3 / 10

A Stain One Can't Get Out

When I was a child I was disabled.
Not in an obvious way that could not be denied.
I was frail and thin, asthmatic, allergic
And poorly coordinated
So that in the schoolyard and the streets
I wasn't like the other boys.
Always chosen last for the softball team.

And I had trouble learning and needed
All sorts of extra help, at which I chafed.
During the day I was taken
Out of the regular class.
Singled out for special help
With reading, spelling and arithmetic
Which made me feel ashamed

And I was made to stay for extra tutoring,
After the other children had left the school
And were at play, and also in the summertimes,
Which were supposed to be for respite and for fun.
So in the classroom, too, and in my life
I was not like the other children,
But felt less; somehow inferior and stupid.
And I resented it, including all the help.

No, my disability was not the obvious kind
Which could not be denied.
But still I felt the pity or concern
Of parents, teachers and some children
Who were kind and the disdain of others who were not.

And I did not like it, wanted to deny it,
And daydreamed in the classroom,
Doodled in my homework book
Or watched butterflies during ball games
As grounders sped on past me
Where I was relegated to the outfield.

I resented all the help, but help it did.
I learned to read if not quickly voraciously
(at least mystery and detective stories,
Where heroes triumph, overcome
And punish the assaults of others.)
I earned a Ph.D. and authored several books
So no one could ever say that I was stupid.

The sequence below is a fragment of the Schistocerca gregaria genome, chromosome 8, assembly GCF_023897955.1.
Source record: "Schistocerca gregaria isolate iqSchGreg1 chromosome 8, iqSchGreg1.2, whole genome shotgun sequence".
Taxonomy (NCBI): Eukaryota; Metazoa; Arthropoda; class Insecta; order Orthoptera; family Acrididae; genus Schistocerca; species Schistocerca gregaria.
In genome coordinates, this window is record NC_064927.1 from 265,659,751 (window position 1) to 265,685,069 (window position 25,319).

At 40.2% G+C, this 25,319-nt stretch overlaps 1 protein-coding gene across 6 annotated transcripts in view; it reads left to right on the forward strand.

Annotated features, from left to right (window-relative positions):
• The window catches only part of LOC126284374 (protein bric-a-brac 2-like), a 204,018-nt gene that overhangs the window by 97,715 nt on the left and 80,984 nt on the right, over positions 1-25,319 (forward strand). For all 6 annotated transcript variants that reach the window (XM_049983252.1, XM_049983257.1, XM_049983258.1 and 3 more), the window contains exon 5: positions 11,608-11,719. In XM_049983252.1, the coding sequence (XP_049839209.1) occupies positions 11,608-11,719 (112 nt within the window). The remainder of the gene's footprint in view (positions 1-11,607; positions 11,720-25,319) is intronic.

And I became a social worker and psychotherapist
Helping and defending others who are disabled,
Though not in obvious ways that can not be denied,
And a friendly man and loving husband, or at least I try,
And do succeed much of the time in feeling grateful
For my blessings, and try to forget about the past.

But I can not escape the stain of my humiliation.
I can not get it out, and in the day-time
I am plagued with recurring fantasies of
Unfairness and abuse
Against which I rail, but also am afraid
Of possible retaliation for my anger,
And my defense of the position I feel I must defend

And in my dreams I often am in danger
Of being attacked and having to defend myself.
I know these dreams and fantasies are projections
(I am a psychotherapist after all)
Of my anger at the stored memories
Of real or imagined humiliations and unfairness.

Tonight I had another kind of dream.
In it I was being driven by my father
From our home in Brooklyn to a new school
In Manhattan, where I had recently enrolled.
And I pointed out to him how much further
It was I had to go than his daily trips
To see his patients at the hospital.

Then there was a handsome black man,
A boy really; a student about my age.
He had been put in jail the previous night,
But had been treated well because they thought
He was a minister, and came to him for help.
(As they come to me when I am awake.)
I commented that it was a good thing
They had not realized that he was just a boy.

He looked at me and seemed surprised, saying
That I seemed to be really angry, and I replied
That it really did upset me to think that boys,
Or others vulnerable to the pity or disdain of those
who really did not know them, could be discounted.
Then I realized it was not that I was just upset,
But also angry as he had suggested.

We went into an auditorium and I wanted to sit
Right next to him, but found his book bag on that seat.
I wished for him to lift it up to make a place for me.
But then I understood that it would be more comfortable for him
If I put my bag with his and sat one seat away,
Where we could still be close, but not so crowded.

And I felt as if he were like a brother.